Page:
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The supermarket chain was targeted by trolls after the first of its three festive adverts featured a Black family.
Now Natasha Mushonga, whose children Malakhai, 11, and Shannel, eight, has spoken about the "hurt" she feels from the racist remarks.
The 34-year-old explained: "It hurts that people think that the colour of your skin determines what type of Christmas you should have.
"There are three adverts to show diversity but you can't win with these people.
"I don't think they wanted it to be about colour diversity. If the advert of another race makes you not want to shop there, well okay then, bye. It's just sad and unnecessary.
"It's racism so you learn to live with it. People should learn to love each other. I feel bad for them that they actually have the time to sit on a computer and post that about an advert."
She added she felt concerned for her children after they appeared in the minute-long advert.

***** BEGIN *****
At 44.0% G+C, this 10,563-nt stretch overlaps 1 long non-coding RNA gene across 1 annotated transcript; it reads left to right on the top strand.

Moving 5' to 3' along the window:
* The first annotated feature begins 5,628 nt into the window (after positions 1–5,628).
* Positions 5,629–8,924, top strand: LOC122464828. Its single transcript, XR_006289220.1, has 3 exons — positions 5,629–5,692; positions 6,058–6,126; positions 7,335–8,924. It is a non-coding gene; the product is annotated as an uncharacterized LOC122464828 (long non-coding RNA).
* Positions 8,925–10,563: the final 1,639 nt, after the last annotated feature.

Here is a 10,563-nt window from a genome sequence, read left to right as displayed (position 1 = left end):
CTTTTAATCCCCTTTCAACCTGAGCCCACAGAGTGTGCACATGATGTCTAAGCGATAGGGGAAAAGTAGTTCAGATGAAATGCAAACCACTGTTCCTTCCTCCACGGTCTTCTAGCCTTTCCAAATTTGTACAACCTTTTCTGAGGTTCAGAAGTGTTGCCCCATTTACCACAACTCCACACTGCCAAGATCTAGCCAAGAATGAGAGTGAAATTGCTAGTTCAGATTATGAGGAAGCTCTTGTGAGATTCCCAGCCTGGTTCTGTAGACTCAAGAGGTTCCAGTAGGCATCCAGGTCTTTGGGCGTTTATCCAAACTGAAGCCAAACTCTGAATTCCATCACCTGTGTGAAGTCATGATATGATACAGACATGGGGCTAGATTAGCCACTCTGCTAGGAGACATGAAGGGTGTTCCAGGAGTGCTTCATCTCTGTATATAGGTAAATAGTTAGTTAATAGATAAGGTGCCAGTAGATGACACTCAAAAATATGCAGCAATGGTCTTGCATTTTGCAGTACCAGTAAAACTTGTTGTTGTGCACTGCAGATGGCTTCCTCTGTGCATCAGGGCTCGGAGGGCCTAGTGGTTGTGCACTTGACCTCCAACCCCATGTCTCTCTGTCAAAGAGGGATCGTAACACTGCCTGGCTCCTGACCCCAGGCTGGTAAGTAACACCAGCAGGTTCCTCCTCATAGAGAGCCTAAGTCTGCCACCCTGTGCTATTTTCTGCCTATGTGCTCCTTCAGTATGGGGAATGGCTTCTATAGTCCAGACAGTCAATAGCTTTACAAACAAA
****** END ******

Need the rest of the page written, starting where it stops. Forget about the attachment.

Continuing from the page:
"I'm glad Shannel doesn't know because she can't search for it but Malakhai can because he is in secondary school," Natasha continued.
"He's not bothered in the slightest. I think I prepared them well for what they have to see out there.
"It's obviously ridiculous for people to criticise adverts. It's unfair for the people in it to come to abuse.
"But you can't cure racism - you just have to get on with your life. And you have to celebrate the people are willing to be inclusive, like Sainsbury's.
"People say racism doesn't exist, but if you are on the other side you don't see that."
The advert, titled Gravy Song, sees a young woman phone her father to talk about how she hopes to spend Christmas with her family and enjoy a festive roast. The conversation then quickly turns to her dad boasting about his famous gravy, before singing his gravy song.
Two other adverts from Sainsbury's, focusing on different families, are also set to air over the festive period.
In response to the backlash, a spokesperson issued a statement which read: "At Sainsbury's, we want to be the most inclusive retailer.
"That's why, throughout all our advertising we aim to represent a modern Britain, which has a diverse range of communities.
"We have three stories of three different families in our advertising."
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